The renowned French Chef Jean LaFont was recognized as the Diamond of Dallas fine dining. Many of America’s great chefs have learned their craft from ‘le Maestro,’ who produced several Michelin and 5 Star rated restaurants under his resume.
The Savoy of London was a hot bed of haute cuisine in the 60s when J.D. Rockefeller coaxed the young Chef Jean LaFont to New York for the opening of the now landmark Rainbow Room at Rockefeller Center in New York.
The Athene Palace in Paris, The Helmsley Palace and the Rainbow Room in Manhattan, The Playboy Hotel and Mansion in Chicago, Ernie’s in San Francisco, the Pyramid at the Fairmont in Dallas, the spectacular culinary Dallas sensation, Oz, the legendary Old Warsaw and Ernie’s in Dallas have all been elevated to the highest ratings under the guidance of the diminutive Frenchman who cast a giant shadow.
Sinatra, Zsa Zsa Gabor, Sarah Vaughn, Jacqueline Kennedy-Onassis, Bob Hope, Richard Burton, and Elizabeth Taylor were all loyal patrons of his world-class restaurants and hotels. Hundreds of royalty called for his banquets. Superstars would follow him from coast to coast to be transported by his culinary creativity.
A royal Saudi prince once instructed ‘le Maestro’ to spare no expense to present the greatest banquet the great chef could conceive. The prince demanded the best of everything his guest could ever imagine and to spare no expense to create a magical and memorable culinary experience. More than $360,000 later, some 100 guests experienced the dining experience of their lives. The Chef considered the Presidential Inauguration dinner of George H. W. Bush as one of his great honors. He was a personal friend to Leona Helmsly as he orchestrated dining at the Helmsley Palace.
“I would personally present the meal that would be served to Leona for the first few weeks after I was employed, even though I was responsible for all of the fine dining for the hotel. Leona would cut into the main course, usually tenderloin or a bone-in rib eye steak and she would always turn them back, no matter how perfectly they were prepared. I soon learned to prepare a dozen plates. She would usually refuse three or four before she made her choice even though they were all exactly medium rare. My staff ate very well!”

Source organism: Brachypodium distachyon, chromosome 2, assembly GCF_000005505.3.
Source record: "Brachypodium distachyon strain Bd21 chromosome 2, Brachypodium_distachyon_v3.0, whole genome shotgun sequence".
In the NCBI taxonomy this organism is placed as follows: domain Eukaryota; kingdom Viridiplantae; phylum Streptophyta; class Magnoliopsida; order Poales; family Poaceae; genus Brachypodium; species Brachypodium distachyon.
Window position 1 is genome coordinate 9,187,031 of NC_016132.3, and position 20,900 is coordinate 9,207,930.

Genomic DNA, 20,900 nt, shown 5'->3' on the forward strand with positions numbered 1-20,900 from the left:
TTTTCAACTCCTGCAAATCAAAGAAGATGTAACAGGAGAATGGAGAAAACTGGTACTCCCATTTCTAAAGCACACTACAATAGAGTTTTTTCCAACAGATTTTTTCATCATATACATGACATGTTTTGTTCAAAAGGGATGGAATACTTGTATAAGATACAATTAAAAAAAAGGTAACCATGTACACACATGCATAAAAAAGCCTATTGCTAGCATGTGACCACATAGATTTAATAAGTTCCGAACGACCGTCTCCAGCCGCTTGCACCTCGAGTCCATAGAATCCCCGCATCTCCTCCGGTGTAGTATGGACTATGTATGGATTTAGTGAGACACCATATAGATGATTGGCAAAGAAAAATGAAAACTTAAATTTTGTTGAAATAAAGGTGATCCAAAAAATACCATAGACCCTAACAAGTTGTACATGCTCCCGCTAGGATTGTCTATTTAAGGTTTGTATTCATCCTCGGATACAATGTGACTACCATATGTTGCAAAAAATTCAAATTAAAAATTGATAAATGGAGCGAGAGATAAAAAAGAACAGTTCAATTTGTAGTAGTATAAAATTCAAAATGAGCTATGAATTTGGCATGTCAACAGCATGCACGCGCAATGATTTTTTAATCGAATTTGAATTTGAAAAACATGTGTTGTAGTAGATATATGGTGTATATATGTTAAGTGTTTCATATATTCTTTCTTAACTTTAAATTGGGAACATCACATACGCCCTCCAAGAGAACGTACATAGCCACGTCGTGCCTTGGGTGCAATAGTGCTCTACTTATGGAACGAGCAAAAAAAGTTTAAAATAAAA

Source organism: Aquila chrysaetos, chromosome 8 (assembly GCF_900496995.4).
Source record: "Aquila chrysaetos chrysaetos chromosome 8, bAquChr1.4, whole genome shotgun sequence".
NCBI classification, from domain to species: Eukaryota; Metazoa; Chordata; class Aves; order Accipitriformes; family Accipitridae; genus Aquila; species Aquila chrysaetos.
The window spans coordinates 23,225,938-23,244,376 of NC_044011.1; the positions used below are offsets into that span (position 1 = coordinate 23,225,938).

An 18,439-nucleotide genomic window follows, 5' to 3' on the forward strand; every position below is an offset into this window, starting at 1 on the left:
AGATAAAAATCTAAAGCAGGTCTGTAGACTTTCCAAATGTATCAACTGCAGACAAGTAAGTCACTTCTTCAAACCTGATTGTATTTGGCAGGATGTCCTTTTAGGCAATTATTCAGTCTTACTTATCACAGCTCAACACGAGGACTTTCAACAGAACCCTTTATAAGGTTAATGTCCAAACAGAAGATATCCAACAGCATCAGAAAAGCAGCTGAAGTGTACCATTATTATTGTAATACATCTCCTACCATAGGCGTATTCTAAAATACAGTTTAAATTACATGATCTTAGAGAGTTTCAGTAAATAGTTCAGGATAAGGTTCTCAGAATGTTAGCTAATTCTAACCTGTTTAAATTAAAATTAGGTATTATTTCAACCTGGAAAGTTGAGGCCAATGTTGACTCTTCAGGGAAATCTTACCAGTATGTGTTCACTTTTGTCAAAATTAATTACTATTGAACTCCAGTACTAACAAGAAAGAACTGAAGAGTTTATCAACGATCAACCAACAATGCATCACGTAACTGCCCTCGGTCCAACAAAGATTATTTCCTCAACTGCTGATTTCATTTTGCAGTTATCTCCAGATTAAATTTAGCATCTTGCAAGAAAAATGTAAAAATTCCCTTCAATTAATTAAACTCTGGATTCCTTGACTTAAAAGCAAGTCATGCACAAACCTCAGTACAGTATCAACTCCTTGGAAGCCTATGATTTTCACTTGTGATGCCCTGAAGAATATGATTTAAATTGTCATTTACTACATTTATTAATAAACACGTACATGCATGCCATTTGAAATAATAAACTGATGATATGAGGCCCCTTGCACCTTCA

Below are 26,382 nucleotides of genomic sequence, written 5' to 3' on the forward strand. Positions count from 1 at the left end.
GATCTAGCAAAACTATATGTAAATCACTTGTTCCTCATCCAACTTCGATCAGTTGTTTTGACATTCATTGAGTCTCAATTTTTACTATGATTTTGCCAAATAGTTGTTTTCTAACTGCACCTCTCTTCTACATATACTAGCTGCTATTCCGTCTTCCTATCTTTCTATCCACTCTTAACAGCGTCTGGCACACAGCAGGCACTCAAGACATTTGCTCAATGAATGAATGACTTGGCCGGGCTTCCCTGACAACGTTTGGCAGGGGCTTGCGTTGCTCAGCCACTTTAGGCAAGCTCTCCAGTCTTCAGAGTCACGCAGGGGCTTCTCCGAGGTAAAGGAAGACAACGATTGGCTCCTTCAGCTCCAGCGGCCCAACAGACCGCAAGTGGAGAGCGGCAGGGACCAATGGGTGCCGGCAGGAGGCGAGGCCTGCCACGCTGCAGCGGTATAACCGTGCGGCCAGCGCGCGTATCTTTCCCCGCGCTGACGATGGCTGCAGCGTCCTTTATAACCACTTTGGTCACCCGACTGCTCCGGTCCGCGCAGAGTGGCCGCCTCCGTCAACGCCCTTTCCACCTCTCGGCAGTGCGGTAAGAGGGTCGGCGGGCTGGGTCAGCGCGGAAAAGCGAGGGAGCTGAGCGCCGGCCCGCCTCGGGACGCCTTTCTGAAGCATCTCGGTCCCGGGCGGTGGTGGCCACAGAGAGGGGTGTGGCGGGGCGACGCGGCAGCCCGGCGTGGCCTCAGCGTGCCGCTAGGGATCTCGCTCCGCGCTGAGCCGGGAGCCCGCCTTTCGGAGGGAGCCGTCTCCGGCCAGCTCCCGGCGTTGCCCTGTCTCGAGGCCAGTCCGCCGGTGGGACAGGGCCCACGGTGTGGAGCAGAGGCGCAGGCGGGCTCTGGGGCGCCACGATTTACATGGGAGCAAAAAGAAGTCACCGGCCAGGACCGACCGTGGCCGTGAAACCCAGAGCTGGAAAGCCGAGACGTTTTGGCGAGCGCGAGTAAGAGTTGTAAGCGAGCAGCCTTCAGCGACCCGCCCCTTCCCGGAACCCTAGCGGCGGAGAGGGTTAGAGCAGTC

“I consider moving to Dallas my greatest culinary challenge. Dallas was not known for great cuisine at the time. When I came to Oz, I brought along the greatest collection of European chefs this city had ever seen. I had a standing order for iced crates of fresh seafoods to be flown in every day. My staff would gather around crates of often live fresh seafoods flown in daily from the Mediterranean and around the world to see what specialties we could create. By seniority the chefs would rummage through the crates like children and bullies. They would argue over octopus and squid, shellfish and crustaceans, and an endless variety of fish.
Then they would secretly come to me and ask, ‘Chef, what can I do, to create a masterpiece? What a pleasure, what a school of creativity, what a competition to create a culinary experience!"